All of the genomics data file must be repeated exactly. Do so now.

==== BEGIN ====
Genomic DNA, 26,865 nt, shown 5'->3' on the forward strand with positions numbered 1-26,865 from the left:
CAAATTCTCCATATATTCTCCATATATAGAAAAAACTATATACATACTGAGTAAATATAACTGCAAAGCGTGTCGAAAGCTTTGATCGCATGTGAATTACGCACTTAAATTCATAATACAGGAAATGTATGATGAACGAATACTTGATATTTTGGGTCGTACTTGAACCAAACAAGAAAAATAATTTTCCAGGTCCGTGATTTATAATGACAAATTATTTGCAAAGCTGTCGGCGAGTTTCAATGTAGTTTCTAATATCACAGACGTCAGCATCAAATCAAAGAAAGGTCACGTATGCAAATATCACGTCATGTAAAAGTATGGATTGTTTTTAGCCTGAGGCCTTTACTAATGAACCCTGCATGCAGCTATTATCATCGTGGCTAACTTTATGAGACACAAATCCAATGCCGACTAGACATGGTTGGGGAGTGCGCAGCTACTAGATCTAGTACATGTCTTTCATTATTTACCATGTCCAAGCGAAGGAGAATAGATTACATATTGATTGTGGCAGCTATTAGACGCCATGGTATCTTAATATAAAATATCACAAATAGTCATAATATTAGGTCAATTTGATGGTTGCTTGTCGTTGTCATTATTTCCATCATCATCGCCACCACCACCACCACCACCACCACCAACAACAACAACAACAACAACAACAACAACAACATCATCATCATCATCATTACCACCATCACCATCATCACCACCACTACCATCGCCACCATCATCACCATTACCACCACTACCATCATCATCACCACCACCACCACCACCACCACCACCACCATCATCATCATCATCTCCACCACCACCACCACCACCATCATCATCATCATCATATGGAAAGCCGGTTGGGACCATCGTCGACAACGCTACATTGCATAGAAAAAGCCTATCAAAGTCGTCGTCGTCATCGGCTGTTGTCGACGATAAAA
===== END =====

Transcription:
Genomic DNA, 26,865 nt, shown 5'->3' on the forward strand with positions numbered 1-26,865 from the left:
CAAATTCTCCATATATTCTCCATATATAGAAAAAACTATATACATACTGAGTAAATATAACTGCAAAGCGTGTCGAAAGCTTTGATCGCATGTGAATTACGCACTTAAATTCATAATACAGGAAATGTATGATGAACGAATACTTGATATTTTGGGTCGTACTTGAACCAAACAAGAAAAATAATTTTCCAGGTCCGTGATTTATAATGACAAATTATTTGCAAAGCTGTCGGCGAGTTTCAATGTAGTTTCTAATATCACAGACGTCAGCATCAAATCAAAGAAAGGTCACGTATGCAAATATCACGTCATGTAAAAGTATGGATTGTTTTTAGCCTGAGGCCTTTACTAATGAACCCTGCATGCAGCTATTATCATCGTGGCTAACTTTATGAGACACAAATCCAATGCCGACTAGACATGGTTGGGGAGTGCGCAGCTACTAGATCTAGTACATGTCTTTCATTATTTACCATGTCCAAGCGAAGGAGAATAGATTACATATTGATTGTGGCAGCTATTAGACGCCATGGTATCTTAATATAAAATATCACAAATAGTCATAATATTAGGTCAATTTGATGGTTGCTTGTCGTTGTCATTATTTCCATCATCATCGCCACCACCACCACCACCACCACCACCAACAACAACAACAACAACAACAACAACAACAACATCATCATCATCATCATTACCACCATCACCATCATCACCACCACTACCATCGCCACCATCATCACCATTACCACCACTACCATCATCATCACCACCACCACCACCACCACCACCACCACCATCATCATCATCATCTCCACCACCACCACCACCACCATCATCATCATCATCATATGGAAAGCCGGTTGGGACCATCGTCGACAACGCTACATTGCATAGAAAAAGCCTATCAAAGTCGTCGTCGTCATCGGCTGTTGTCGACGATAAAA